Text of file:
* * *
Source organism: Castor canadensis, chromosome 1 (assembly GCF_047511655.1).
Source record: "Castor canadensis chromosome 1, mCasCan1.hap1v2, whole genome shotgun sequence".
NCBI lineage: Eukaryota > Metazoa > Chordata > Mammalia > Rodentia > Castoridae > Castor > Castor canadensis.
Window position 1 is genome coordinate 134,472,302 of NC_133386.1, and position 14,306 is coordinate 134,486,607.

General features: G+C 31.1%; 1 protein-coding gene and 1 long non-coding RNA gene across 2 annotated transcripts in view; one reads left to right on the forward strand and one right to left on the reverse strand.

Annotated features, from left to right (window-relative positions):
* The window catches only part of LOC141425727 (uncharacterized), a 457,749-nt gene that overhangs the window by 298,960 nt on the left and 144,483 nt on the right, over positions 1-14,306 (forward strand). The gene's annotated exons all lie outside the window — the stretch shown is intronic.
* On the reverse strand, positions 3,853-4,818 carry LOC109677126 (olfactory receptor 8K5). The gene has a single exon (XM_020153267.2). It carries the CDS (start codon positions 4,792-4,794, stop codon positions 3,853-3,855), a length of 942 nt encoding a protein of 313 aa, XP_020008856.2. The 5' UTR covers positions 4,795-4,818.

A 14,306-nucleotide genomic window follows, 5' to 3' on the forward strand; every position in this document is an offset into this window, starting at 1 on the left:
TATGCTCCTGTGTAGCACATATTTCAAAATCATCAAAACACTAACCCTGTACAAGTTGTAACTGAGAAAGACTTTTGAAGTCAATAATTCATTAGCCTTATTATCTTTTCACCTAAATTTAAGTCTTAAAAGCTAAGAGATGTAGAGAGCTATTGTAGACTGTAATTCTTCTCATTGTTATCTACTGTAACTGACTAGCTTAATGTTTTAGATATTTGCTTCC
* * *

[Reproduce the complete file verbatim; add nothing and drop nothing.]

Source organism: Castor canadensis, chromosome 1 (assembly GCF_047511655.1).
Source record: "Castor canadensis chromosome 1, mCasCan1.hap1v2, whole genome shotgun sequence".
NCBI lineage: Eukaryota > Metazoa > Chordata > Mammalia > Rodentia > Castoridae > Castor > Castor canadensis.
Window position 1 is genome coordinate 134,472,302 of NC_133386.1, and position 14,306 is coordinate 134,486,607.

General features: G+C 31.1%; 1 protein-coding gene and 1 long non-coding RNA gene across 2 annotated transcripts in view; one reads left to right on the forward strand and one right to left on the reverse strand.

Annotated features, from left to right (window-relative positions):
* The window catches only part of LOC141425727 (uncharacterized), a 457,749-nt gene that overhangs the window by 298,960 nt on the left and 144,483 nt on the right, over positions 1-14,306 (forward strand). The gene's annotated exons all lie outside the window — the stretch shown is intronic.
* On the reverse strand, positions 3,853-4,818 carry LOC109677126 (olfactory receptor 8K5). The gene has a single exon (XM_020153267.2). It carries the CDS (start codon positions 4,792-4,794, stop codon positions 3,853-3,855), a length of 942 nt encoding a protein of 313 aa, XP_020008856.2. The 5' UTR covers positions 4,795-4,818.

A 14,306-nucleotide genomic window follows, 5' to 3' on the forward strand; every position in this document is an offset into this window, starting at 1 on the left:
TATGCTCCTGTGTAGCACATATTTCAAAATCATCAAAACACTAACCCTGTACAAGTTGTAACTGAGAAAGACTTTTGAAGTCAATAATTCATTAGCCTTATTATCTTTTCACCTAAATTTAAGTCTTAAAAGCTAAGAGATGTAGAGAGCTATTGTAGACTGTAATTCTTCTCATTGTTATCTACTGTAACTGACTAGCTTAATGTTTTAGATATTTGCTTCC